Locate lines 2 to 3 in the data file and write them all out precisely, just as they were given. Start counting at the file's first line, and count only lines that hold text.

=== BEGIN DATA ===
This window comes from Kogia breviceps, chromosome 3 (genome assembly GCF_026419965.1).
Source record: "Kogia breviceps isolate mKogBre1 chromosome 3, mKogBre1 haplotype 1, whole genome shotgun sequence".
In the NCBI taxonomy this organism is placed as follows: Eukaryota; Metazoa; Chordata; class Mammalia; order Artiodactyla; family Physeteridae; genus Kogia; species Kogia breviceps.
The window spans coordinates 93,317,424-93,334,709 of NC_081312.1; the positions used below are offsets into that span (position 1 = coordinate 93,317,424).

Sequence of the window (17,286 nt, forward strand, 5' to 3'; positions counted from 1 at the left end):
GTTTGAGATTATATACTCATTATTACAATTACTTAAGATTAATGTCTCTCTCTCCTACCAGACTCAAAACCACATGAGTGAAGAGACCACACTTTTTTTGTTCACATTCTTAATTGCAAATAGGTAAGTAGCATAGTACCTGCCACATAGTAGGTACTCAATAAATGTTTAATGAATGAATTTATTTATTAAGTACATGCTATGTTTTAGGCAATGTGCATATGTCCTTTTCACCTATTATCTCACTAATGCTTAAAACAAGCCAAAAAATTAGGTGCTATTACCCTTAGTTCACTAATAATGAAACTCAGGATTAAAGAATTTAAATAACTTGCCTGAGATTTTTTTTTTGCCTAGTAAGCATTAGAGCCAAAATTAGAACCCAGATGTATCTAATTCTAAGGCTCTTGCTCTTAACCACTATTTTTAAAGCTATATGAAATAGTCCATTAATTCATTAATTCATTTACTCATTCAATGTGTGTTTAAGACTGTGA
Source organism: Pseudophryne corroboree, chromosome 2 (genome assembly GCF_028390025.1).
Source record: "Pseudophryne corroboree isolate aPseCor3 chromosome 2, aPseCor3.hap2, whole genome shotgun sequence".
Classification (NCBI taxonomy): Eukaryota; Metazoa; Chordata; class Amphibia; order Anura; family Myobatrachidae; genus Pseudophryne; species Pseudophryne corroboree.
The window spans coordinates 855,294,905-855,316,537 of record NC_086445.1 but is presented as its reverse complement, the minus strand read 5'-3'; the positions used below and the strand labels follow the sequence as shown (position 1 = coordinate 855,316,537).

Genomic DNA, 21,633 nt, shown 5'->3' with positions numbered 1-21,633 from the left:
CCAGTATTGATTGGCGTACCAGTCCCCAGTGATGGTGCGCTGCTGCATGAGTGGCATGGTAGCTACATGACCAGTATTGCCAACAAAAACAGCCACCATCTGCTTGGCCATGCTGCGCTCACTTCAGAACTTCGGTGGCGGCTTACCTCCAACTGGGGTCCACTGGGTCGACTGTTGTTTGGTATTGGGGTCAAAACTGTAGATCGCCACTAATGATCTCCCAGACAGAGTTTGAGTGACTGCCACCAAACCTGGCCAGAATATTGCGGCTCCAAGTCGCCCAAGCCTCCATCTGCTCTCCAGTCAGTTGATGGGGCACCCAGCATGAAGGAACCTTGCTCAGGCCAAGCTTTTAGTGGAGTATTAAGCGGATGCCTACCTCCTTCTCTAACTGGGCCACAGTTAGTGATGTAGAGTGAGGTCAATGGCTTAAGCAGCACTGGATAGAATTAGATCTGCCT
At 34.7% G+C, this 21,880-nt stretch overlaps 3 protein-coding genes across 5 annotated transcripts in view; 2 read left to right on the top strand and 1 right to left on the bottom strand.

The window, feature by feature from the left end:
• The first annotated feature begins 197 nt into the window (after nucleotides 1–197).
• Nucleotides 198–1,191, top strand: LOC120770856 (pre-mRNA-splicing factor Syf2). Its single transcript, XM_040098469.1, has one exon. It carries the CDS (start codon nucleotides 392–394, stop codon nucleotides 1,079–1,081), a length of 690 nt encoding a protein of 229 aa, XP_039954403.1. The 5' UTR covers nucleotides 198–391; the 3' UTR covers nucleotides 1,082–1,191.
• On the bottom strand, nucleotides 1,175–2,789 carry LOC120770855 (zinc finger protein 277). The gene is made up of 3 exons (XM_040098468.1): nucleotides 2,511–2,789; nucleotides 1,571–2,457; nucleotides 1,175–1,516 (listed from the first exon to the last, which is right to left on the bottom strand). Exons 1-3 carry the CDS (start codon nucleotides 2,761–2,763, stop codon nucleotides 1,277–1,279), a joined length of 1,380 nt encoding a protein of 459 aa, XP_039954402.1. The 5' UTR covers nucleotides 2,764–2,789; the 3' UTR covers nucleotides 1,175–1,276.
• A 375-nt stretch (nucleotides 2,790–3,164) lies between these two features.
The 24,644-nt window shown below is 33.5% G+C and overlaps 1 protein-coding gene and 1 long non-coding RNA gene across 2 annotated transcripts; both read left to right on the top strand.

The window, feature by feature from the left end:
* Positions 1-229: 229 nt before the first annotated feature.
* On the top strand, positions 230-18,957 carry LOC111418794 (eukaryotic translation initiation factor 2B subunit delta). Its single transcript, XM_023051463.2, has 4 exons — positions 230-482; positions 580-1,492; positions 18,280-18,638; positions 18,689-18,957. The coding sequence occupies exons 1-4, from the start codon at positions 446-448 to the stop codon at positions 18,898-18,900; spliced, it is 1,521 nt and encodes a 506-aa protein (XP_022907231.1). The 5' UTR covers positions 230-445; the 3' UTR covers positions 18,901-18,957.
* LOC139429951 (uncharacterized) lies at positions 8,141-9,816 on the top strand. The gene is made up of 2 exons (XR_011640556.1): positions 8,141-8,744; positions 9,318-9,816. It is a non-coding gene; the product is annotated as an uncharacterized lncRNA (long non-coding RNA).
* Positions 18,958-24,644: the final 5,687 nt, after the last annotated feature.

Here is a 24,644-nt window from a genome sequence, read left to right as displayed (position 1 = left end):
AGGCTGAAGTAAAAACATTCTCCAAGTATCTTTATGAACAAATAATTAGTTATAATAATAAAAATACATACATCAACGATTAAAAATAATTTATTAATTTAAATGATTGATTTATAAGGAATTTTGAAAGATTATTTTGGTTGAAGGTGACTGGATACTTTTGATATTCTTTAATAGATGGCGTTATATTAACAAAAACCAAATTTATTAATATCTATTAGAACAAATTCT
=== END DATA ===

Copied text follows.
Source record: "Kogia breviceps isolate mKogBre1 chromosome 3, mKogBre1 haplotype 1, whole genome shotgun sequence".
In the NCBI taxonomy this organism is placed as follows: Eukaryota; Metazoa; Chordata; class Mammalia; order Artiodactyla; family Physeteridae; genus Kogia; species Kogia breviceps.